This hurt the first time she said it, but after he had gone with her long enough, Yoshiya began to enjoy dancing. As he let himself go and moved his body in time to the music, he would come to feel that the natural rhythm inside him was pulsing in perfect unison with the basic rhythm of the world. The ebb and flow of the tide, the dancing of the wind across the plains, the course of the stars through the heavens: he felt certain that these things were by no means occurring in places unrelated to him.

from Haruki Murakami “After the Quake: Stories” (Translated by Jay Rubin)

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Demian

Even the most harmless people can hardly avoid coming into conflict, once or twice in their lives, with the beautiful virtues of piety and gratitude. At some point we all have to take the step that separates us from our father and our teachers; we all have to feel something of the cruelty of solitude, even if most people cannot endure too much and quickly crawl back to safety.
I had not parted from my parents, from the “world of light” of my wonderful childhood, in a violent struggle – I had slowly, almost imperceptibly, grown distant from it and more and more a stranger to it. I was sorry, I spent many bitter hours during my visits home, but it didn’t touch me to the core, it was bearable.

from Hermann Hesse “Demian” (Translated by Damion Searls)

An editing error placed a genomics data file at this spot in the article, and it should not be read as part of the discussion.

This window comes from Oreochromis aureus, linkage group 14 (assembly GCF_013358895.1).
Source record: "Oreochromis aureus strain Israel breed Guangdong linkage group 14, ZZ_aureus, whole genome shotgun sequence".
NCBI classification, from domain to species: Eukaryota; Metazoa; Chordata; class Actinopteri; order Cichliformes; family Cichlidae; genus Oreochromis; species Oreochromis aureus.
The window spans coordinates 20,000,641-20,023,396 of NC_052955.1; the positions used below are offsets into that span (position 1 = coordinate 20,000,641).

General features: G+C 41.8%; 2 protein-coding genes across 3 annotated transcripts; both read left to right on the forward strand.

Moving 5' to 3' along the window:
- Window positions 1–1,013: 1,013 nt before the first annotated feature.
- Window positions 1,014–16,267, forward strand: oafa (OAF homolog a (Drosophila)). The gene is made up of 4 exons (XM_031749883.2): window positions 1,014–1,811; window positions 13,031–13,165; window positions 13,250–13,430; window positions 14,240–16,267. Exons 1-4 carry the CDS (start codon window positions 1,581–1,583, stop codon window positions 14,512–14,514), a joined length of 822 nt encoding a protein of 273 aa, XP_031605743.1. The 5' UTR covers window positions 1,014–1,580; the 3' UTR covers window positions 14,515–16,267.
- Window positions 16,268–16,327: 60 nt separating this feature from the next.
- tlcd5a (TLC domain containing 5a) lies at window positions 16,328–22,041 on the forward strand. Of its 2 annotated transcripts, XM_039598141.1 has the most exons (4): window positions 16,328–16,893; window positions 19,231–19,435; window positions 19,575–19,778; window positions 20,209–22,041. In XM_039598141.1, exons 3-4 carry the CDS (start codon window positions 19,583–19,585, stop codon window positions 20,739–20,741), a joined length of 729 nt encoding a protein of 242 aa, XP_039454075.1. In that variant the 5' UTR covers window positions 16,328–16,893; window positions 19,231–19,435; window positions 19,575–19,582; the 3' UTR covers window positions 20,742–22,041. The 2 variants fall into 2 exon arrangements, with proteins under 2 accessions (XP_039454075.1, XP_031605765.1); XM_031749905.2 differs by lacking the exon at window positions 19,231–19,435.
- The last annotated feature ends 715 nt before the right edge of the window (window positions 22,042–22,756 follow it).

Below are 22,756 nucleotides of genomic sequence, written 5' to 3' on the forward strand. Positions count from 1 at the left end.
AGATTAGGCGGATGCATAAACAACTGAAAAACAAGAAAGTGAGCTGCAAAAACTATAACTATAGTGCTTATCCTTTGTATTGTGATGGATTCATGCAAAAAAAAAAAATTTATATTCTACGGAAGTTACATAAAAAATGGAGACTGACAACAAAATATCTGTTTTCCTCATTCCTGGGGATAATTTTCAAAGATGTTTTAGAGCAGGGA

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Siddhartha

He longed to be rid of himself, to find peace, to be dead. If only a bolt of lightning would strike him down! If only a tiger would devour him! If only there were a wine, a poison, that would numb him, bring him oblivion and sleep, and no more awakenings! Was there any sort of filth with which he had not yet defiled himself, any sin or folly he had not committed, any barrenness of soul he had not brought upon himself? Was it still possible to live? Was it possible to continue, over and over again, to draw breath, to exhale, to feel hunger, to eat again, to sleep again, to lie again beside a woman? Had not this cycle been exhausted for him, concluded?

from Hermann Hesse “Siddhartha – An Indian Poem” (Translated by Tom Robbins)

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Kokoro

It all struck me as very odd. But my intention in visiting him was not to study or analyze Sensei, so I let it pass. In retrospect, I particularly treasure my memory of that response to Sensei. Because of it, I think, I was able to achieve the real human intimacy with him that I later did. If I had chosen to turn the cool and analytical eye of curiosity on Sensei’s heart, it would inexorably have snapped the bond of sympathy between us. At the time, of course, I was too young to be aware of any of this. Perhaps that is precisely where its true value lies. If I had made the mistake of responding less than guilelessly, who knows what might have befallen our friendship? I shudder to think of it. The scrutiny of an analytical eye was something Sensei always particularly dreaded.

from Soseki Natsume “Kokoro (Translated by Meredith McKinney)”

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Uji, Kyoto, Japan in May 2015.

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Norwegian Wood

“So after he died, I didn’t know what it meant to love another person.”
She reached for her wineglass on the table but only managed to knock it over, spilling wine on the carpet. I crouched down and retrived the glass, setting it on the table. Did she want to drink some more? I asked. Naoko remained silent for a while., then suddenly burst into tears, trembling all over. Slumping forward, she same suffocating violence as she had that night with me.

from Haruki Murakami “Norwegian Wood” (Translated by Jay Rubin)”